EMD "F40PH" Locomotives

The EMD F40PH saw the F series again in production as the builder did not catalog a model between 1957 and 1967, when the FP45 was constructed.

By the time the F40PH was debuted, however, the industry had long since bailed on passenger service and the model was only purchased by Amtrak or commuter agencies.

The original intent of the model was to replace the Electro-Motive Division SDP40F model, which had proved unsuccessful in operation with Amtrak.

While never on a sales level approaching early first generation models like the FT, F3, or F7 the F40PH did sell relatively well as they became a quite common sight leading Amtrak trains for years. 

Interestingly, the F40PH proved so successful on Amtrak that numerous other commuter agencies ultimately purchased it. 

Although today Amtrak has since retired or sold virtually its entire fleet of F40PHs, several commuter agencies continue to use the model for to power their trains and they still remain a relatively common locomotive in such service.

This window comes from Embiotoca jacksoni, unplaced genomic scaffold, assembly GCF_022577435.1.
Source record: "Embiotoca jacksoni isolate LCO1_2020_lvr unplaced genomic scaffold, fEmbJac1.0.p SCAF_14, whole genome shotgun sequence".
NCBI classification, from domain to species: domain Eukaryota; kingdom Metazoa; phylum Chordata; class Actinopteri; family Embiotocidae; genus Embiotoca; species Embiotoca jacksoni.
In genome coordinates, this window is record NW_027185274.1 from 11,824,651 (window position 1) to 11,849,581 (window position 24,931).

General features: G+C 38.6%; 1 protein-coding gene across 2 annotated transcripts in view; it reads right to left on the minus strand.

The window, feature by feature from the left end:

Go Transit F40PH #510 works commuter service on Canadian National's Kingston Subdivision near the Scarborough Golf Club in Toronto during March, 1981. Roger Puta photo.

The EMD F40PH began production in early 1976. It was a four-axle, B-B truck design that featured GM's latest 16-cylinder model 645E3 prime mover (EMD began using this engine with the FP45 of 1967), which could produce 3,000 horsepower early on, nearly double that of early first generation F models.

The F40PH used GM's D77 traction motors, although interesting it produced a bit less continuous tractive effort than early Fs at just over 38,000 pounds (however, its starting effort was much higher, 65,000).

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Amtrak received its first order of 30 F40PHs between March and April, 1976 (numbered 200-229). These first 30 were rated at 3,000 horsepower while all future units, as well as those ordered by other agencies came rated at 3,200 horsepower.

Additionally, the F40PH was capable of speeds of up to 103 mph but the locomotive was never actually operated that fast.

Amtrak F40PH's that have seen better days with what appears to be the "Capitol Limited" at Hyndman, Pennsylvania during July of 1988. Wade Massie photo.